# Central limit theorem - Approximation the Sum of Bernoullis to Normal Distribution

#### guerreiro74

##### New Member
Hello,
I'm new in this forum and I would like to ask for your help.
I have a set of Independent Bernoulli random variables, but they are not identically distributed, with different success probabilities.
I would like to approximate the Sum of this random variables, but since they are not identically distributed, I do not know which conditions should be met in order to perform this approximation. I've seen in many places that "given certain conditions" this approximation is possible, but I do not know what are the conditions.

Thank you.

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#### BGM

##### TS Contributor
Re: Central limit theorem - Approximation the Sum of Bernoullis to Normal Distributio

I think you can first check the Lyapunov's condition:

http://en.wikipedia.org/wiki/Central_limit_theorem#Lyapunov_CLT

Let say you have a sequence of independent random variables

$$X_i \sim \text{Bernoulli}(p_i), i = 1, 2, 3, \ldots$$

Then

$$s_n^2 = \sum_{i=1}^n p_i(1 - p_i)$$

If you check the $$\delta = 1$$ case,

$$E[|X_i - p_i|^3] = p_i(1 - p_i)^3 + (1 - p_i)p_i^3 = p_i(1 - p_i)[p_i^2 + (1 - p_i)^2]$$

You need to ensure

$$\lim_{n \to +\infty} \frac {\displaystyle \sum_{i=1}^n p_i(1 - p_i)[p_i^2 + (1 - p_i)^2]} {\displaystyle \left[\sum_{i=1}^n p_i(1 - p_i)\right]^{\frac {3} {2}}} = 0$$

If this is satisfied, you have the following result:

$$\frac {1} {s_n} \sum_{i=1}^n (X_i - p_i) \to \mathcal{N}(0, 1)$$

There are more relaxed result but lets check this first.

#### Dason

Re: Central limit theorem - Approximation the Sum of Bernoullis to Normal Distributio

Note that if that condition isn't satisfied that doesn't mean you don't have an asymptotic normal distribution. But Lyapunov's condition is a lot easier to check than some of the other conditions so it's a good place to start.

#### guerreiro74

##### New Member
Re: Central limit theorem - Approximation the Sum of Bernoullis to Normal Distributio

Thank you BGM,

I'm trying to find a way to verify the limit you suggested, but the problem is that those probabilities may vary in the interval [0;1]. Moreover, I have a finite set of random variables and I do not know what kind of conditions should I consider, in order to verify that limit.
I'm using Mathematica do calculate the limit and, considering the same $$p_i$$ for every random variable, the condition is verified except for p=0 or p=1, but that Sum is the Binomial distribution and the result is already known.
Do you have any idea how could I verify that limit for different success probabilities?

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#### Dason

Re: Central limit theorem - Approximation the Sum of Bernoullis to Normal Distributio

Do you have a distribution on the probabilities themselves?

#### guerreiro74

##### New Member
Re: Central limit theorem - Approximation the Sum of Bernoullis to Normal Distributio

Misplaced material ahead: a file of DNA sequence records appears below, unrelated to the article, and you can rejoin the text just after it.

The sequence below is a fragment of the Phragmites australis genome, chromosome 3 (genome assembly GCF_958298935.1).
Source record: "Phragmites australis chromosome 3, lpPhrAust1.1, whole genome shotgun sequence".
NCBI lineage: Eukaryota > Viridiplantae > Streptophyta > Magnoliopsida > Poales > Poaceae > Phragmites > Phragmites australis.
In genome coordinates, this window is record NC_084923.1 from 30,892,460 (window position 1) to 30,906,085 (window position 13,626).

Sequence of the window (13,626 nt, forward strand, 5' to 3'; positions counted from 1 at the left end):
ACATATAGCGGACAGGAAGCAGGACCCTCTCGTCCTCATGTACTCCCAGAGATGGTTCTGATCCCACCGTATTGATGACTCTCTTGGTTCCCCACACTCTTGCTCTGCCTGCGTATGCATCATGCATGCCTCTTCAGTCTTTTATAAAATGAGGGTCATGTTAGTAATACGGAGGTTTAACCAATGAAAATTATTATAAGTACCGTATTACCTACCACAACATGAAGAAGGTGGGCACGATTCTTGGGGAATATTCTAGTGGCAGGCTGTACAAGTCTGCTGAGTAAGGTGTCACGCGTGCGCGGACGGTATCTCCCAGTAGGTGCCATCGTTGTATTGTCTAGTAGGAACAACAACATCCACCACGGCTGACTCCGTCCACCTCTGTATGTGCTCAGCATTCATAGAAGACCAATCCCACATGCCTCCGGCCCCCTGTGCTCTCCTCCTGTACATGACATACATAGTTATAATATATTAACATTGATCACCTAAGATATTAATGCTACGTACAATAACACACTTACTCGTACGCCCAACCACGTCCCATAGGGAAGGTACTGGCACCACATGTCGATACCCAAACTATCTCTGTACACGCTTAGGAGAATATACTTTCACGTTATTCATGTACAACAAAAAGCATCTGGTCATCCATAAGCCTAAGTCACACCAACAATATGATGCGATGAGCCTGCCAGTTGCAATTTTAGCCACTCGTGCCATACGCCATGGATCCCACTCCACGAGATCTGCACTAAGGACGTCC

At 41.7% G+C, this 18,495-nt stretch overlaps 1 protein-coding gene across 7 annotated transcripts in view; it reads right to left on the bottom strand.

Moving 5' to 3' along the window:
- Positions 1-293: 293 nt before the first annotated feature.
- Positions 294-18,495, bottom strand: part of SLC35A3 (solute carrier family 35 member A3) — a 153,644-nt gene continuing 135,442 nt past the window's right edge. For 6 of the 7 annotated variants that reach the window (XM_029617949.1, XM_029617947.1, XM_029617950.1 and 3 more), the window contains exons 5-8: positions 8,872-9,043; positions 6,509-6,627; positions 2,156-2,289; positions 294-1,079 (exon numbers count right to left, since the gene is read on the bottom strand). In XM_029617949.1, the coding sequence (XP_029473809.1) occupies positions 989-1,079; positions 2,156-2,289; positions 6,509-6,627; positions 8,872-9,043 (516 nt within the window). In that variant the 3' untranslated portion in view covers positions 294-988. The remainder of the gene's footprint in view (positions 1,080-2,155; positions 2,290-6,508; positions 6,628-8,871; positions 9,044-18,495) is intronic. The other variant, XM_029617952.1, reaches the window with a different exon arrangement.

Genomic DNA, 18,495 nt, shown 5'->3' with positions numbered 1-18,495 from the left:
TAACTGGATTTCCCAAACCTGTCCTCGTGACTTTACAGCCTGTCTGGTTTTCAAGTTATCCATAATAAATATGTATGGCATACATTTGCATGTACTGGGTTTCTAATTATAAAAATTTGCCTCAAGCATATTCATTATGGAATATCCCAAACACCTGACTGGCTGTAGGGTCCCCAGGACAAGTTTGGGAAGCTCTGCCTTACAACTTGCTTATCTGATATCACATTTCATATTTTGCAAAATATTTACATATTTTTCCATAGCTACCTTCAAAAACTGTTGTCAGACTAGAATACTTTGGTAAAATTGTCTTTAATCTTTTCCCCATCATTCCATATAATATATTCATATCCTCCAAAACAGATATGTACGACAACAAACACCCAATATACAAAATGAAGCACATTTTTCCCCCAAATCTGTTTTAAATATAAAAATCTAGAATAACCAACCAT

Sorry Dason,

Maybe I did not explain properly.

I have a set of Bernoulli random variables with different success probabilities, varying from 0 to 1, and I want the normal approximation of the sum.

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#### Dason

Re: Central limit theorem - Approximation the Sum of Bernoullis to Normal Distributio

Yeah - but I was asking about the distribution of those success probabilities. How are these success probabilities being generated?

For the most part I doubt you're dealing with some weird case where the sum isn't asymptotically normal but it's still fun to try to figure it out.

Also if we're dealing with a finite sample size it really doesn't matter too much if it really is asymptotically normal - the important part for you (I'm guessing) is just if the finite sum is approximately normal. You could easily investigate this via simulation.

#### guerreiro74

##### New Member
Re: Central limit theorem - Approximation the Sum of Bernoullis to Normal Distributio

OK, thanks. That's it, the important part is just if the finite sum is approximately normal.

The success probabilities are obtained in the following manner:

I have a set of independent Uniform random variables

$$X_i \sim \text{Unif}(R_i, FF_i), i = 1, \ldots, n$$

To get the success probabilities I do:

$$Z_i \sim \text{Bernoulli}(p_i), i = 1, \ldots, n$$

$$p_i = P(Z_i = 1) = P(X_i > r_i), i = 1, \ldots, n$$

I think we may say that those success probabilities are random, because $$R_i$$ , $$FF_i$$ and $$r_i$$ are random.

Thank you Dason for your suggestion.

What kind of simulation should I try?

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#### Dason

How are you obtaining $$R_i, FF_i, \text{ and } r_i$$?
Those variables are obtained as a result of an experiment and each of them may take values between $$V_{min}$$ and $$V_{max}$$. I think we may consider that those variables are Uniformly distributed in the interval $$[V_{min}, V_{max}]$$.